This is an engineering development and construction project which includes safety testing. In collaboration with American Emergency Vehicle Company, the largest ambulance manufacturing company in the United States, we are developing a prototype Hyperbaric Oxygen Chamber Equipped Stroke Treatment Ambulance. Once we complete the design, building, and safety testing of this prototype ambulance, the ambulance will become the foundation for a Phase II application to the National Institutes of Health to do human clinical trial testing necessary for FDA approval of the scientific principals outlined in our 2011 publication of successful hyperbaric oxygen human stroke treatment by McCormick, Houle, Saltzman, Whaley, and Roy. Our work is directed towards using ambulance based hyperbaric oxygen as a bridge to better acute stroke treatment with tPA for thousands more stroke patients each year.
In year 1 of the 2 year project, we will complete the manufacture of the custom built ambulance box, including all plumbing, and mounting necessary to run our two man mobile U.S. Navy pressure chamber in the ambulance box.
In year 2, we will complete the mating of the ambulance box to the ambulance chassis, and we will carry out pressure testing of the hyperbaric oxygen chamber in the ambulance—first in a static situation, and second in road tests. No human subjects will be used in this study. Chamber / Ambulance safety testing will be accomplished with engineering studies.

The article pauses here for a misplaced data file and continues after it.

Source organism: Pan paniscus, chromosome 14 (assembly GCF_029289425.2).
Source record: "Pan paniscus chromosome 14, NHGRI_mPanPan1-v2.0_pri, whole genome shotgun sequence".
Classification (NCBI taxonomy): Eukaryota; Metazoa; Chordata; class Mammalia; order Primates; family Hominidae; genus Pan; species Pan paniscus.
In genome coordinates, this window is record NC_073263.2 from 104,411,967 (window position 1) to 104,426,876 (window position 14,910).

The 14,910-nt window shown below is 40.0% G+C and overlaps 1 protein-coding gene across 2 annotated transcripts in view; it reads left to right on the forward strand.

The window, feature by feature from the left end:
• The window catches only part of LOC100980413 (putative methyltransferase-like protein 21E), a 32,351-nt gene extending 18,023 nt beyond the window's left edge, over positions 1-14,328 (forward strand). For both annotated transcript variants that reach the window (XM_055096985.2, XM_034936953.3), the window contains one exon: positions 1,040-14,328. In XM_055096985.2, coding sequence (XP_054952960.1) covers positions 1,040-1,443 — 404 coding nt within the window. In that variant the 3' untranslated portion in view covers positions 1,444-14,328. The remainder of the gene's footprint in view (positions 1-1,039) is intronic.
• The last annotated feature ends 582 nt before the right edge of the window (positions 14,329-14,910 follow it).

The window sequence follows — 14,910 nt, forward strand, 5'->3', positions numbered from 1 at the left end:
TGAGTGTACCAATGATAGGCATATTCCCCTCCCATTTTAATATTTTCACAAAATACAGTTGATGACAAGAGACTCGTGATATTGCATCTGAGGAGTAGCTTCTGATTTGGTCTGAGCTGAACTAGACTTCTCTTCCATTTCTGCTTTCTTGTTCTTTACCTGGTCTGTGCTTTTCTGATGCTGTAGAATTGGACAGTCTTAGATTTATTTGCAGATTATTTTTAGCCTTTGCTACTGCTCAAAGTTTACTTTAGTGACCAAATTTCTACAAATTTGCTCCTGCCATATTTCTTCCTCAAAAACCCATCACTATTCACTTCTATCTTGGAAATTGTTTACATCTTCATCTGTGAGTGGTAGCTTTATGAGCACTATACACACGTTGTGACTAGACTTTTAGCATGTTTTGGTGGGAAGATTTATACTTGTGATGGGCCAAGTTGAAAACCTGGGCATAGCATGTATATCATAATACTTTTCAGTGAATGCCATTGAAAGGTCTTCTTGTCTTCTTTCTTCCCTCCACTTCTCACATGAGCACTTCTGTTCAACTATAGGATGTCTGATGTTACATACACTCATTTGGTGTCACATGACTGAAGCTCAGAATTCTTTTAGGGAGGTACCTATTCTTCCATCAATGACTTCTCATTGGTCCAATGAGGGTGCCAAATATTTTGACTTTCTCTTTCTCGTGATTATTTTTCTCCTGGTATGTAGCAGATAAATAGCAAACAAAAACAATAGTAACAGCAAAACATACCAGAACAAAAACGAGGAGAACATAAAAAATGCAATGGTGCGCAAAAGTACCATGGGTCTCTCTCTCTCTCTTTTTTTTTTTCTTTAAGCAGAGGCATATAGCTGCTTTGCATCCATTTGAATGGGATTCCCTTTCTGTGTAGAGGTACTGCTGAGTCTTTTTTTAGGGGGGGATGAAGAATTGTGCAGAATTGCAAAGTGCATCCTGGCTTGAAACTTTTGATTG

In year 3, 4 and 5, we plan to start clinical trials with acute stroke patients.
Clinical Trial Hyperbaric Oxygen Chamber Equipped Ambulance Procedure Treatment Plan
Stroke Ambulance comes to the patient’s home when they call 911 and is immediately used to reverse the patient’s stroke conditions in the hyperbaric oxygen chamber on the ambulance.
Hyperbaric Oxygen Chamber treatment of the patient is continued in the ambulance on the way to a hospital based stroke center.
Arriving at the hospital, patient is removed from the pressure chamber on the ambulance and taken into the emergency room for a CT scan.
The CT scan in the emergency room determines if the patient is having a clot based ischemic stroke (85% of cases) requiring transition to tPA thrombolytic therapy. If the CT scan determines the patient is having a hemorrhagic stroke (15% of cases) the patient is triaged to alternate medical and or surgical care.